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Effects of intense inbreeding on growth traits In Tilapia (Oreochromis mossambicus)

K.M. Akinoshun1#, B. Dube2 & D. Brink1
1 Department of Animal Sciences, University of Stellenbosch, Private Bag X1, Matieland, 7602, RSA
2 ARC Animal Production Institute, Private Bag X2, Irene, 0062, RSA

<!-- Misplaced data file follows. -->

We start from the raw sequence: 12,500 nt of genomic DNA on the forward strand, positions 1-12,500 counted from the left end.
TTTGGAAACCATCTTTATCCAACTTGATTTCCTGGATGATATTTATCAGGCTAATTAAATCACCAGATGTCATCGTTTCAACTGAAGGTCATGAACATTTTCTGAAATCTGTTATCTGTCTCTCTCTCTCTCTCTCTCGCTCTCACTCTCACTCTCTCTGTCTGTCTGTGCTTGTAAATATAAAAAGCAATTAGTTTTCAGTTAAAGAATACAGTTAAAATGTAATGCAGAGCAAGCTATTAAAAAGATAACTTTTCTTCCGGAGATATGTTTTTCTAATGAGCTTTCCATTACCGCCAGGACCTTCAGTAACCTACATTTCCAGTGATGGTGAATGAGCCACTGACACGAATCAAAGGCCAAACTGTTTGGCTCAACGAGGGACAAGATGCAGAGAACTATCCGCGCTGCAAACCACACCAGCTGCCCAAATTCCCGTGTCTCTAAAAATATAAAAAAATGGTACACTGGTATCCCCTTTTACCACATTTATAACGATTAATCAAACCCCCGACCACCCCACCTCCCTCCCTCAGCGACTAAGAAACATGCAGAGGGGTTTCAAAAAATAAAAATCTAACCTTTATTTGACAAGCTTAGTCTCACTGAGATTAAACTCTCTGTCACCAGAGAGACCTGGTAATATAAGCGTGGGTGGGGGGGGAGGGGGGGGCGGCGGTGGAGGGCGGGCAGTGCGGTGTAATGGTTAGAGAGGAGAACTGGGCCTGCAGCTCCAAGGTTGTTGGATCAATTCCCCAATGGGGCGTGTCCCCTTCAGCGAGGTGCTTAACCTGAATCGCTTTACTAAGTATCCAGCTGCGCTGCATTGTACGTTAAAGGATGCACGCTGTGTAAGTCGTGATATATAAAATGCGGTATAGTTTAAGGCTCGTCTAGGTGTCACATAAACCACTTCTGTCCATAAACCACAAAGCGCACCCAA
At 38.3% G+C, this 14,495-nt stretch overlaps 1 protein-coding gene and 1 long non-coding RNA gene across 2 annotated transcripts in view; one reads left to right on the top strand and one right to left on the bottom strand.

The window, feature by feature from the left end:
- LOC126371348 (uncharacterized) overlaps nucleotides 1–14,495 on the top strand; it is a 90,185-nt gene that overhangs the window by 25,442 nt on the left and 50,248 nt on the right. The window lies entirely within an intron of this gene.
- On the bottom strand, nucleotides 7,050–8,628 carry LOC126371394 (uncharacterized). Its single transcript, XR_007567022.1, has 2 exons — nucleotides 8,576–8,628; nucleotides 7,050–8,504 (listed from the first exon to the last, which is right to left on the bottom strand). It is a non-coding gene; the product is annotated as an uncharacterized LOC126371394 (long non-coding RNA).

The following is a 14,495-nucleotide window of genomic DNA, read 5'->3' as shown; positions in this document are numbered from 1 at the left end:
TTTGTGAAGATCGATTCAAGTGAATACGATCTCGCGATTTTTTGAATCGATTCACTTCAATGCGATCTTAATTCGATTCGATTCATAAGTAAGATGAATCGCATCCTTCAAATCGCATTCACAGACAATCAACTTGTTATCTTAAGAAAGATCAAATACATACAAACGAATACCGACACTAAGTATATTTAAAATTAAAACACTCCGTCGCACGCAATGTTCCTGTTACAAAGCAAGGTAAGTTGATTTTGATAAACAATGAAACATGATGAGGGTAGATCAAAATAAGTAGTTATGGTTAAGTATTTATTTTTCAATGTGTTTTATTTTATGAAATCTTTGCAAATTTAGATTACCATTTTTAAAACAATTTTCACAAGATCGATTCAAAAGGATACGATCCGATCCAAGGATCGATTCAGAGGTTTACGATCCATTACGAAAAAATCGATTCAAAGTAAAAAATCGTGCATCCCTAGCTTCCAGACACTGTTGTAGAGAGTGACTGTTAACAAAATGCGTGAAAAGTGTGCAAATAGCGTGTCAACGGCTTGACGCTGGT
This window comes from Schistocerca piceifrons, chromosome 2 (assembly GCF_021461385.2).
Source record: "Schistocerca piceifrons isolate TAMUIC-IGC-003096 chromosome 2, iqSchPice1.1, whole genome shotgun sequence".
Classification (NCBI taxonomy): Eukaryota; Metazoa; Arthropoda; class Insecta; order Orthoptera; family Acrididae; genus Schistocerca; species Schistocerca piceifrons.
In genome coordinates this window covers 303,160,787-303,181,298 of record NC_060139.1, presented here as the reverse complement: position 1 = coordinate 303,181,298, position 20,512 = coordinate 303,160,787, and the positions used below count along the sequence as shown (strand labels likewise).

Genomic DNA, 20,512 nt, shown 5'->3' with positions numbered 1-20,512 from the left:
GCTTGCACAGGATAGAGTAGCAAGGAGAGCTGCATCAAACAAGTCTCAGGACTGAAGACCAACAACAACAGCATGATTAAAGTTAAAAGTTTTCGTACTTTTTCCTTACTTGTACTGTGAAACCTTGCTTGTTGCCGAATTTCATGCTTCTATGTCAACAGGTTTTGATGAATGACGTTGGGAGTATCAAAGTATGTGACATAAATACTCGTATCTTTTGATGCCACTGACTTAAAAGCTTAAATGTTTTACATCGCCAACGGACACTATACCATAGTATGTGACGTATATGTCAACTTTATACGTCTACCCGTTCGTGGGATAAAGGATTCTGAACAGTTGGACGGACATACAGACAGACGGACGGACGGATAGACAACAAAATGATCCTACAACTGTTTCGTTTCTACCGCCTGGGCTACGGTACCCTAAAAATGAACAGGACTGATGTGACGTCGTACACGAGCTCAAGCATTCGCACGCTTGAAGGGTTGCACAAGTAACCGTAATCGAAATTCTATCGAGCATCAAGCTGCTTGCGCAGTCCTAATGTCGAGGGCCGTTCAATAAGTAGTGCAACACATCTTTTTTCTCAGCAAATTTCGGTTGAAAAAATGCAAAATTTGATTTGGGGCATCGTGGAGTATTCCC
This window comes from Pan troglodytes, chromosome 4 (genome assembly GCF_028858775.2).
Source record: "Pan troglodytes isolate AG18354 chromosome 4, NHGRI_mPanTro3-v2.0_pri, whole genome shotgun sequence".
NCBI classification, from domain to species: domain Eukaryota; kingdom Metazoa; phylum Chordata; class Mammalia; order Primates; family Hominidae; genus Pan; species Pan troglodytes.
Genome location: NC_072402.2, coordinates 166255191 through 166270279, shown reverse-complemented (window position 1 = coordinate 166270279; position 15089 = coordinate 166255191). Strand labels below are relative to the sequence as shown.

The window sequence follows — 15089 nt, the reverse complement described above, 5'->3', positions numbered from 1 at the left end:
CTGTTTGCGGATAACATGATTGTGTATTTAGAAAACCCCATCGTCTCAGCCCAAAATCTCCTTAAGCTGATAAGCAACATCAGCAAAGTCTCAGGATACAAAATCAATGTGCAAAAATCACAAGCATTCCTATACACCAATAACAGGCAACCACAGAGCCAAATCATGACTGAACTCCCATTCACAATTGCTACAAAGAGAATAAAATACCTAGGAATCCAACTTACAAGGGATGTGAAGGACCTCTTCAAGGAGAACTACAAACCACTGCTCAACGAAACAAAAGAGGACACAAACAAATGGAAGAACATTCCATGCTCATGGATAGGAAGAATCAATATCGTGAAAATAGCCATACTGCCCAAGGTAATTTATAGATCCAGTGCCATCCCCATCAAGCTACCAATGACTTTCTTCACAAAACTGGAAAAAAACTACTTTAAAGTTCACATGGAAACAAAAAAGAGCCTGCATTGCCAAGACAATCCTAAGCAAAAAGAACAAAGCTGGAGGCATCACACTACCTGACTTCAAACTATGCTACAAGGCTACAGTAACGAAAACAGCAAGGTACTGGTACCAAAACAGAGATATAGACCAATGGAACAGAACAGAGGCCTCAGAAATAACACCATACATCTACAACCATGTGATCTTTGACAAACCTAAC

Tilapia species plays an important food security role in developing countries, but is often farmed by farmers with very little technical knowledge about breeding. When animals are kept in groups and depend on natural mating, inbreeding is inevitable, as inducing spawning by artificial means is impossible. Large amounts of inbreeding in these farming communities may reduce production efficiency. In as much as inbreeding is unavoidable, understanding its effects may aid in the decision making processes of breeding programmes, especially in developing countries. The extent of inbreeding in small-scale production systems farming with tilapia should be estimated to create awareness and alleviate the effects of inbreeding. Therefore, the objective of study was to evaluate tilapia (Oreochromis mossambicus) productivity under the maximum possible inbreeding conditions. Full-sib matings were conducted on O. mossambicus for three generations at Welgevallen experimental farm at the University of Stellenbosch. A total of 25 males and 25 females were used as the parental stock, where a 14-day spawning period was followed by three generations of full-sib mating. Measurements of body weight (BW), standard length (SL) and specific growth rate (SGR) were recorded for each of the sixteen randomly sampled fish per replicate, at two weeks growth intervals for the period of 90 days at each generation. Regression analysis was used to determine the rate of phenotypic depression per unit increase in F and analysis of variance used to establish the difference between the means. The results show that BW, SL and SGR decreased with increase in inbreeding at each generation. Average inbreeding depression for BW ranged from 8.35 to 46.57%, while the average inbreeding depression per 10% increase of inbreeding ranged from -12.42 to -18.62%. For SL, the mean inbreeding depression was 18.15 and 17.95% at G2 and G3, respectively. Inbreeding depression coefficients for SL were -7.2 % at F = 0.250 and -4.79% at F = 0.375 per 10% increase of inbreeding. The inbreeding depression for SGR was 21.76 and 20.34% at F = 0.250 and F = 0.375, respectively. Per ten percent increase in inbreeding, inbreeding depression coefficient was -8.70% at F = 0.250 and -5.43% at F = 0.375 for SGR. These results show the extent of inbreeding that can be expected under extreme conditions where inbreeding is not controlled, especially where technical knowledge is lacking. They indicate that inbreeding reduces the performance of O. mossambicus; hence such decrease in performance may be addressed by minimizing inbreeding, which can be achieved by avoiding the mating of full-sibs. Therefore, if inbreeding is not checked in the small-scale production systems, overtime production will decrease.       

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